In sum these features are bad for optimization. Further, since they’re a form of dynamic scoping, they’re basically bad style in many other languages already.

Per ES5, SpiderMonkey no longer supports this stack-inspecting magic when it interacts with strict mode

As of the most recent Firefox nightly, SpiderMonkey now rejects code like that given above when it occurs in strict mode (more or less). (The properties in question are now generally implemented through a so-called “poison pill” mechanism, an immutable accessor property which throws a TypeError when retrieved or set.) The specific scenarios which we reject are as follows.

First, attempts to access the caller or arguments (except by directly naming the object) of a strict mode function throw a TypeError, because these properties are poison pills:

function strict()
  "use strict";
  strict.caller;    // !!! TypeError
  strict.arguments; // !!! TypeError
  return arguments; // direct name: perfectly cromulent

Second, attempts to access the enclosing function or caller variables via the arguments of a strict mode function throw a TypeError. These properties too are poison pills:

function strict()
  "use strict";
  arguments.callee; // !!! TypeError
  arguments.caller; // !!! TypeError

Third (and most trickily, because non-strict code is affected), attempts to access a function’s caller when that caller is in strict mode will throw a TypeError. This isn’t a poison pill, because if the "use strict" directive weren’t there it would still “work”:

function outer()
  "use strict";
  return inner();
function inner()
  return inner.caller; // !!! TypeError

But if there’s no strict mode in sight, nothing will throw exceptions, and what worked before will still work:

function fun()
  assertEq(fun.caller, null); // global scope
  assertEq(fun.arguments, arguments);
  assertEq(arguments.callee, fun);
  arguments.caller; // won't throw, won't do anything special
  return arguments;


With these changes, which are required by ES5, stack inspection is slowly going the way of the dodo. Don’t use it or rely on it! Even if you never use strict mode, beware the third change, for it still might affect you if you provide methods for other code to call. (But don’t expect to be able to avoid strict mode forever: I expect all JavaScript libraries will adopt strict mode in short order, given its benefits.)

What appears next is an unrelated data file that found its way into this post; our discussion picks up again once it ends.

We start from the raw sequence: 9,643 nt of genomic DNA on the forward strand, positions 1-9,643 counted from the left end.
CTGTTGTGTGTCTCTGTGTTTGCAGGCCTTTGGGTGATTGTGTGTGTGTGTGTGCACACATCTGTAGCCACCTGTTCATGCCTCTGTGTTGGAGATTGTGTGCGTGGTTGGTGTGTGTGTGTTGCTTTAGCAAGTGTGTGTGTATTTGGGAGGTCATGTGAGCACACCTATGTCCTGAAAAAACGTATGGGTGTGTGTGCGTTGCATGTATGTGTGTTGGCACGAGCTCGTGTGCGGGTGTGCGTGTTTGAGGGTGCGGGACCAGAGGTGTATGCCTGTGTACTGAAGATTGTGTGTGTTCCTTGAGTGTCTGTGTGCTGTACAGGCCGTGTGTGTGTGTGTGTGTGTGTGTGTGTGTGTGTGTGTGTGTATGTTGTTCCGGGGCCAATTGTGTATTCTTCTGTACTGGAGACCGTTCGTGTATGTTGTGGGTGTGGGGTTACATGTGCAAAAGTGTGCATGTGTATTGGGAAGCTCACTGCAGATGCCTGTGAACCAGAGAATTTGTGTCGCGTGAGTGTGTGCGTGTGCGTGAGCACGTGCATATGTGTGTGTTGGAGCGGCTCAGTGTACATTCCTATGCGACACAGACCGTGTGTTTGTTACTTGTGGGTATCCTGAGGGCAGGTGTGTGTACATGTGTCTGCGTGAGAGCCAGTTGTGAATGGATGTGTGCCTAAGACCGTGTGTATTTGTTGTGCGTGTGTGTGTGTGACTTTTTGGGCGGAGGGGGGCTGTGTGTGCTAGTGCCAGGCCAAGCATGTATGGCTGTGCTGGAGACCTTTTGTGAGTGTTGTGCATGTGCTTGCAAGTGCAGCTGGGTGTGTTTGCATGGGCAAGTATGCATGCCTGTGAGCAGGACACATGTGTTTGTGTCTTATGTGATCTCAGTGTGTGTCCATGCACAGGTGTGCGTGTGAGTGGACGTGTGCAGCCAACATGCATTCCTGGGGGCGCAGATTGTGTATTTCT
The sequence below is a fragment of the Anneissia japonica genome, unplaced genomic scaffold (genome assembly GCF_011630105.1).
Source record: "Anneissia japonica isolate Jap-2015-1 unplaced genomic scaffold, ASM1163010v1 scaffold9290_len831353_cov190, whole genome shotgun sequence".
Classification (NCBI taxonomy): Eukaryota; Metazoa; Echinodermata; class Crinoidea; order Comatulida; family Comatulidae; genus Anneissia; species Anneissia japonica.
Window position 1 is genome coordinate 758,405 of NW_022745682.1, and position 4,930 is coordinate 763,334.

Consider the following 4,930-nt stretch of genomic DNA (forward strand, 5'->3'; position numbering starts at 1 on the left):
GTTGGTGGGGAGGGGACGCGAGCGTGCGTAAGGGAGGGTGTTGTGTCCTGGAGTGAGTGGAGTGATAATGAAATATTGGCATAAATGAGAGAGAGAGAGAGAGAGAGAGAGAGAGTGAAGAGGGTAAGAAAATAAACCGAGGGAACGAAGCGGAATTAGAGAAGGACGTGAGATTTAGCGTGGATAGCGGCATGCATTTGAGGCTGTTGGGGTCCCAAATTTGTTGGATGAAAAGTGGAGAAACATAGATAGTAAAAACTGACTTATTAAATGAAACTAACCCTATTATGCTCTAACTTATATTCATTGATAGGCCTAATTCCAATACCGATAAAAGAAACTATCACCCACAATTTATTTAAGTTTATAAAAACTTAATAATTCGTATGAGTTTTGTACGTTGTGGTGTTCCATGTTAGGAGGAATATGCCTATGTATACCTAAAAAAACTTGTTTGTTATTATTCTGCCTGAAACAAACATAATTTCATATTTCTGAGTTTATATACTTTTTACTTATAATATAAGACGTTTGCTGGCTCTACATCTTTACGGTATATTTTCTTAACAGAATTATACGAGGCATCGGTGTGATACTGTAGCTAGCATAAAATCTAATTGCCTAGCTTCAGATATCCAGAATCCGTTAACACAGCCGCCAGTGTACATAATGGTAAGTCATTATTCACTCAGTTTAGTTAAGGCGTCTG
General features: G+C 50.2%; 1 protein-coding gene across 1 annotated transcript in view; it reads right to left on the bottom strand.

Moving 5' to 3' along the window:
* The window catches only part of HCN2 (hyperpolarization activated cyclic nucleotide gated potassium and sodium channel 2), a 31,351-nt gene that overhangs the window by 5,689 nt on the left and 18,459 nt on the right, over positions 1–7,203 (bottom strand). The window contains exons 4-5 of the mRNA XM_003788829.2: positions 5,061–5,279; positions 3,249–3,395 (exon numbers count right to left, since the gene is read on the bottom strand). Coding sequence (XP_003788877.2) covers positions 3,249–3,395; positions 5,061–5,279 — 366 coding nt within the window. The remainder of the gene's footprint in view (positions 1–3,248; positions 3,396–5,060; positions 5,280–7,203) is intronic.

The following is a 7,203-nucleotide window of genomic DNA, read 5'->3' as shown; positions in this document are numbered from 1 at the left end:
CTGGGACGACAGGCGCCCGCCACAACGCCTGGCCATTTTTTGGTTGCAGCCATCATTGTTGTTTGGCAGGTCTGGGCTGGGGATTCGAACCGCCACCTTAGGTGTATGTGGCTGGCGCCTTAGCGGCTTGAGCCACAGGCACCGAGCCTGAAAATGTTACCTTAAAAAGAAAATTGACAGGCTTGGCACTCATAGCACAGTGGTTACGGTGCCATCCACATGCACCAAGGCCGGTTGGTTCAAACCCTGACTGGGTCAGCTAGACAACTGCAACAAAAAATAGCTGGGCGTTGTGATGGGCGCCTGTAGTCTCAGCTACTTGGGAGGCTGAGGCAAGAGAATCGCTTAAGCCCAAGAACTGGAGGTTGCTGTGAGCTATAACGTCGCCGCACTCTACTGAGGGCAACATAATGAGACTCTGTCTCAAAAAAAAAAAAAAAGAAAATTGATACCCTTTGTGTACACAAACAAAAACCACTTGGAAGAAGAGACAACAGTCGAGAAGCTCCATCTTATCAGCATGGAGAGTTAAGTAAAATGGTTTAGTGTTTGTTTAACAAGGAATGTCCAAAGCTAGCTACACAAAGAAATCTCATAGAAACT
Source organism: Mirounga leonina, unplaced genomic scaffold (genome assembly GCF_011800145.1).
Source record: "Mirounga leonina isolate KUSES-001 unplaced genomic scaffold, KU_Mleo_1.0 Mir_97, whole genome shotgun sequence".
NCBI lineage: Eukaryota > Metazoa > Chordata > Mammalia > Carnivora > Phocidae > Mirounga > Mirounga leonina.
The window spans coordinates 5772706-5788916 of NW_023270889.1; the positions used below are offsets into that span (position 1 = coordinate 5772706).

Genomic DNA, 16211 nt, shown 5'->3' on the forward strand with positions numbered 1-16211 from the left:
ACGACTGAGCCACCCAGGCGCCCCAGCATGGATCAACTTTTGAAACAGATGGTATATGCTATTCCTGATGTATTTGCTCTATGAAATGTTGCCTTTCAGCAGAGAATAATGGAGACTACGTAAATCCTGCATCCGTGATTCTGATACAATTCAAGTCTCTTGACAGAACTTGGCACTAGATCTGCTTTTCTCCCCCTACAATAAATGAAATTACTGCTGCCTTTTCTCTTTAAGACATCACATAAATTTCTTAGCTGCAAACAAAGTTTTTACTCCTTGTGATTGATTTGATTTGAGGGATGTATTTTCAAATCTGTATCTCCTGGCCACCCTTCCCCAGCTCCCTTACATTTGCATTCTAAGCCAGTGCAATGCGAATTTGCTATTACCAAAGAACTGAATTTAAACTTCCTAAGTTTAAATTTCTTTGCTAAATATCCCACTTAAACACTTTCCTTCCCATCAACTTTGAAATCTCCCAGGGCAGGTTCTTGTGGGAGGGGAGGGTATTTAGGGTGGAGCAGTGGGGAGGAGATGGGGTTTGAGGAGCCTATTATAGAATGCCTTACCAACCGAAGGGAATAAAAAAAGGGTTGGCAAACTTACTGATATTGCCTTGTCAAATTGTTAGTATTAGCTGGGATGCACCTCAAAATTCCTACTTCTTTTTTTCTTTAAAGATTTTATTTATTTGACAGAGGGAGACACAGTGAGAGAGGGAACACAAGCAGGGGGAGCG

(For those curious about new Error().stack, we’re still considering what to do about it. Regrettably, we may need to kill it for information-privacy reasons too, or at least censor it to something less useful. Nothing’s certain yet; stay tuned for further announcements should we make changes.)

You can experiment with a version of Firefox with these changes by downloading a TraceMonkey branch nightly; these changes should also make their way into mozilla-central nightlies shortly, if you’d rather stick to trunk builds. (Don’t forget to use the profile manager if you want to keep the settings you use with your primary Firefox installation pristine.)


Now in SpiderMonkey and Firefox: ES5‘s Function.prototype.bind

This is just a brief note to point out that, as of the August 29th Firefox nightly (and I think as of the latest beta, but don’t quote me), SpiderMonkey (and Firefox) now implements ES5‘s new Function.prototype.bind method — native support for creating functions bound to a pre-specified this value:

var property = 42;
var obj =
    property: 17,
    method: function() { return this.property; }

var bound = obj.method.bind(obj);
assertEq(bound(), 17);

…or with pre-specified leading arguments:

function multiply()
  var product = 1;
  for (var i = 0, sz = arguments.length; i < sz; i++)
    product *= arguments[i];
  return product;

var productTimesFive = multiply.bind(null /* this */, 5);
assertEq(productTimesFive(4, 3, 2, 1), 120);

…and, in a feature present only in the ES5 bind implementation (and not in any of the numerous precursors), they even work with new:

function Vector()
  var args = arguments;
  this.length = arguments.length;
  this.get = function(i) { return args[i]; };
  this.set = function(i, v) { args[i] = v; };

var PartialVector = Vector.bind(null /* this, ignored with new */, 3, 7);

var threeSevenTen = new PartialVector(10); // new Vector(3, 7, 10)